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Bedlington Terrier

Origin: Great Britain

AKC Group: Terrier

Height: 15 - 17 inches (Male)

Weight: 17 - 23 pounds (Male)

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Bedlington Terriers were originally bred as dog fighters, so they're often aggressive with strange dogs and jealous of other pets. They're suspicious of strangers, and they love to bark and bite. This is a very stubborn breed that needs professional obedience training.

Bedlington Terriers are part of the Terrier group. In general, terriers have a very distinctive personality that's unlike any other breed. They're feisty and energetic. Originally bred to hunt and kill vermin, terriers love the chase - don't let your terrier off its leash unless it's in an enclosed area.

Terriers make excellent pets. These tough little canines have an attitude, however, so they usually adapt better to quiet households. Most terriers are usually jealous and snippy around other pets, especially dogs.

While some terriers are good with children, most will snap if provoked. If you want your terrier to be friendly with strangers, you need to accustom it to people at an early age. Terriers are also barkers and diggers.

In terms of health, terriers are very hardy dogs with few health problems. Most live a long time, usually around 15 years. Terriers need to be brushed twice a week and professionally groomed about every three months. While pet terriers are usually clipped, show dogs are stripped, which means the dead hairs are plucked out one by one so the coat color doesn't fade.

Origin: 
Great Britain
Male height: 
15 - 17 inches
Male weight: 
17 - 23 pounds
Coat: 
Short and curly; a mixture of soft and hard hair. Tail and ears hang down.
Colors: 
Blue, sandy or liver, sometimes with tan markings on the legs, chest and under the tail. Puppies are born dark; they don't reach their adult color until their first birthday. Eyes are brown or hazel; nose is black or brown, depending on coat color.
History: 

Boasting a longer traceable pedigree than any other terrier, the curly-coated Bedlington Terrier hails from the mining area north of England. He was probably bred from the wire-coated terriers found in the north and may have been crossed with scenthound (Otterhound) and sighthound (Whippet). Reportedly, these terriers were used by gypsies and poachers to catch game on wealthy landowners' properties. In the 1830s, Lord Rothbury, from Bedlington in Northumberland County, became an enthusiast of these "gypsy dogs." The breed was first known as Rothbury's Terrier and was capable of everything from ratting and badgering to swimming after otters and running down hares. He became indispensable to local miners, who used him to kill rats living in the mines. The first Bedlington Terrier club was formed in 1877, and the breed has gained recognition in many other countries since then. Eventually, his loyal and lovable nature made him popular as a lady's companion, and his reputation as a tough working dog subsided.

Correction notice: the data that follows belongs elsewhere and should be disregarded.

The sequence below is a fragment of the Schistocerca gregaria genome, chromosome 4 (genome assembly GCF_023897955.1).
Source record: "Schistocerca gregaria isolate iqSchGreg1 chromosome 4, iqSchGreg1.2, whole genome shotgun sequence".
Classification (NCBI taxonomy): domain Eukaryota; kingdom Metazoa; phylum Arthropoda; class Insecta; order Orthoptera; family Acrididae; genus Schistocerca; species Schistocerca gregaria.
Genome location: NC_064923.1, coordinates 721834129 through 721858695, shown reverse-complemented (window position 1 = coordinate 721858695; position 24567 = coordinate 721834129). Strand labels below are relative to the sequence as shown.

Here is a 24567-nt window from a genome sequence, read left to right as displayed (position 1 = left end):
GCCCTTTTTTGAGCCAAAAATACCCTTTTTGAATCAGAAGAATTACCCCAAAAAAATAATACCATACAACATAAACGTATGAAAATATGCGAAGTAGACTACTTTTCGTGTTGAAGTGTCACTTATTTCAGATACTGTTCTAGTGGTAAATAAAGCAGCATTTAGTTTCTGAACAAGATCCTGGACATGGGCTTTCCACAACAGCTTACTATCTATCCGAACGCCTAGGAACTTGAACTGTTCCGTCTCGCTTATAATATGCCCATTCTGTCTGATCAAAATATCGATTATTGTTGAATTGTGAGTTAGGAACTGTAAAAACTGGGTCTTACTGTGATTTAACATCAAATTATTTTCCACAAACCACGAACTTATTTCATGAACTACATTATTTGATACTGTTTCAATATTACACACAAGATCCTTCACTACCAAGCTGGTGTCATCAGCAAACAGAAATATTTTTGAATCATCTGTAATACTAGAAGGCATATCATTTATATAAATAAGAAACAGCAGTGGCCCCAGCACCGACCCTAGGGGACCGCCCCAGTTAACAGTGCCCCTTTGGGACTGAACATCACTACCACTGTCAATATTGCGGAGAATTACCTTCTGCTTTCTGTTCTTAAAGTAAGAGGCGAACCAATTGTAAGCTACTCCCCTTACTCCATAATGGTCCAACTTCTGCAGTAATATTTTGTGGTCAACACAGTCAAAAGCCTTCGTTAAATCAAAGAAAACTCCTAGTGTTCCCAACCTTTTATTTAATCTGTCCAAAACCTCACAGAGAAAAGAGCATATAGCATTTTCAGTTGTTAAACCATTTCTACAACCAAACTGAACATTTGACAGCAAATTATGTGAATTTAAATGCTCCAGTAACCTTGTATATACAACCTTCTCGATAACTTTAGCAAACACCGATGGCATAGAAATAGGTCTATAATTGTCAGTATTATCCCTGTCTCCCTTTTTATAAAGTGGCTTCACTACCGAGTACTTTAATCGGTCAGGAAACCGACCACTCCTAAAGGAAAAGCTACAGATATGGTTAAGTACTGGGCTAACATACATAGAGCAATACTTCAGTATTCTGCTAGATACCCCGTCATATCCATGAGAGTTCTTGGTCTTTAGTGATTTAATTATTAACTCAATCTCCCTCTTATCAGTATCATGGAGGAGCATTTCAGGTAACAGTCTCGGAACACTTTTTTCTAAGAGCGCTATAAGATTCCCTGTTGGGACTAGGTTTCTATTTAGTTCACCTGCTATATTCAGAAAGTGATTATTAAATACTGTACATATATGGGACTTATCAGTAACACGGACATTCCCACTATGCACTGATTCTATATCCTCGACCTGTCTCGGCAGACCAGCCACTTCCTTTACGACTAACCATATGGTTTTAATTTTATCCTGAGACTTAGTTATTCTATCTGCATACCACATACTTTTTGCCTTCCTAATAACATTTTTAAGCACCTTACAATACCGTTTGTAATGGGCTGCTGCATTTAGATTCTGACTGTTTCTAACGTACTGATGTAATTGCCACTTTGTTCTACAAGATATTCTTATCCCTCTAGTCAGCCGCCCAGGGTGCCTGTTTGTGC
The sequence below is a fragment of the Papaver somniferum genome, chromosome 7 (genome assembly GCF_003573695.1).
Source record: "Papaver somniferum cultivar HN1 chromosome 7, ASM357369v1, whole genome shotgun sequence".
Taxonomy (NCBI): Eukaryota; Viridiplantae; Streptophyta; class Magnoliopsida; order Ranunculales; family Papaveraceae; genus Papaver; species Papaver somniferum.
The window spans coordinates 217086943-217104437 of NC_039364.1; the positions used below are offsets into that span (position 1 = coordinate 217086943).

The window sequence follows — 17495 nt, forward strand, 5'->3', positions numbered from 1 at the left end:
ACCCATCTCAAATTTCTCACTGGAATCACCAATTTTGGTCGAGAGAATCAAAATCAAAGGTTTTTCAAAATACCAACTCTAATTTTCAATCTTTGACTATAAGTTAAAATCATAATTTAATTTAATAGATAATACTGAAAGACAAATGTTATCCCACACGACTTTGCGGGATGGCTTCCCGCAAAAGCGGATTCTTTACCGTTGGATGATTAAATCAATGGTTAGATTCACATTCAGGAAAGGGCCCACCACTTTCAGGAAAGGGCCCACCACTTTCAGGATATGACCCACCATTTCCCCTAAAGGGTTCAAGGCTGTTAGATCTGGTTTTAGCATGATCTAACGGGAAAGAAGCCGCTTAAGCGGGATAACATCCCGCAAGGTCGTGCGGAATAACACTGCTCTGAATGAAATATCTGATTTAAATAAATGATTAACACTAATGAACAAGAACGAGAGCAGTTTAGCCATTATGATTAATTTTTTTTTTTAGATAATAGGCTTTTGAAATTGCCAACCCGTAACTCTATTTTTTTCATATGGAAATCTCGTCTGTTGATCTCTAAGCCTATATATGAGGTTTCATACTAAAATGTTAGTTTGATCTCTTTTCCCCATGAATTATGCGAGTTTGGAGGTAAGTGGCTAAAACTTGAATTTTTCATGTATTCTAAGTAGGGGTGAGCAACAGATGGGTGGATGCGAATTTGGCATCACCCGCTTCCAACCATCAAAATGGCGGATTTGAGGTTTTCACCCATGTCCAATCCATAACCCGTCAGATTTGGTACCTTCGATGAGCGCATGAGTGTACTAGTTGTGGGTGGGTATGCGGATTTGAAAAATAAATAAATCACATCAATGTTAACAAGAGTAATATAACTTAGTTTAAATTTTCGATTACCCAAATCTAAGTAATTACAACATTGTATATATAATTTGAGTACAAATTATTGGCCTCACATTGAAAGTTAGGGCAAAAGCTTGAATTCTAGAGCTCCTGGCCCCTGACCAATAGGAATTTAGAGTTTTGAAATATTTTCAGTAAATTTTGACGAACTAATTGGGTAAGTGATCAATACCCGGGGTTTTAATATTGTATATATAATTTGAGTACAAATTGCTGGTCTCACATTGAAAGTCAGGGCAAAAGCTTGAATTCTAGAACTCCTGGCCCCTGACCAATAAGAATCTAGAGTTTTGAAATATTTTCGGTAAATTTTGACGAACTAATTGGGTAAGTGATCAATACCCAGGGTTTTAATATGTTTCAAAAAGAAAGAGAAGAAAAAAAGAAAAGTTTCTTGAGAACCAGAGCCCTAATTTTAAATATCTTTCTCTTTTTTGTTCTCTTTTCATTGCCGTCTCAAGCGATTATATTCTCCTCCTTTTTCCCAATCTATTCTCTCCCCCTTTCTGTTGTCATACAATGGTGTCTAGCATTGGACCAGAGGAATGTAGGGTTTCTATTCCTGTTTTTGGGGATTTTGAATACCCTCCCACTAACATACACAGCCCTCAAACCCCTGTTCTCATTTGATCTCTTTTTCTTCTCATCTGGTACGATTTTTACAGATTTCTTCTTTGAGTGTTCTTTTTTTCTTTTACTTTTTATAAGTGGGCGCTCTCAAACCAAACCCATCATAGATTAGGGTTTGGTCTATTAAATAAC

Personality: 
The Bedlington Terrier is described as having the heart of a lion in the body of a lamb. He is playful, charming, alert and spirited. He thrives on affection and loves nothing more than to be the center of attention. He adores his family, but his loyalty can be a curse - if challenged or threatened, the warrior in him comes out and won't be easily turned off.
At home: 
Bedlington Terriers can live just about anywhere and make particularly good apartment dogs because they like to be close to their owners at all times, curling up with them on the couch or in bed. They are low shedding, which makes living in a small space a bit easier as well. However, they must be taken out for plenty of exercise or they'll grow bored and destructive. Bedlington Terriers should not be left off leash unless in a securely enclosed area.
Exercise: 
The eager Bedlington needs and deserves several brisk walks and plenty of playtime every day, if not a regular sport in which to compete. He is ready to go wherever his owners go. He can run very fast and likes to do so.
Feeding: 
Bedlington Terriers tend to be hearty eaters and need a high-quality diet to stay in shape.
Training: 
The Bedlington is an adaptable and responsive terrier who enjoys figuring out what you want him to do and learning it quickly. His terrier instincts keep him alert to the outside world, but his loyal nature always has an eye (and some attention) on you.
Compatibility: 
Bedlington Terriers are outgoing and especially love children. They must be socialized with other pets and may see small animals as prey.
Health: 
The average life span of the Bedlington Terrier is 11 to 16 years. Breed health concerns may include cataracts; copper toxicosis; patellar luxation; renal cortical hypoplasia; and retinal dysplasia.
Fun fact: 

In the 1830s, the Bedlington Terrier was also known as Rothbury's Lamb.

Grooming blurb: 
Bedlingtons shed very little; however, their coat grows in curly and can become unmanageable if not clipped back about every six weeks. Show dogs demand extensive grooming to give them just the right look, but pet owners needn't be so particular and can easily learn the clipping, trimming and brushing techniques that keep the Bedlington looking his most handsome.
Disclaimer: 
Copyright by T.F.H. Publications, Inc. This document has been published with the intent to provide accurate and authoritative information in regard to the subject matter within. While every reasonable precaution has been taken in preparation of this document, the author and publisher expressly disclaim responsibility for any errors, omissions, or adverse effects arising from the use or application of the information contained herein. The techniques and suggestions are used at the reader's discretion.
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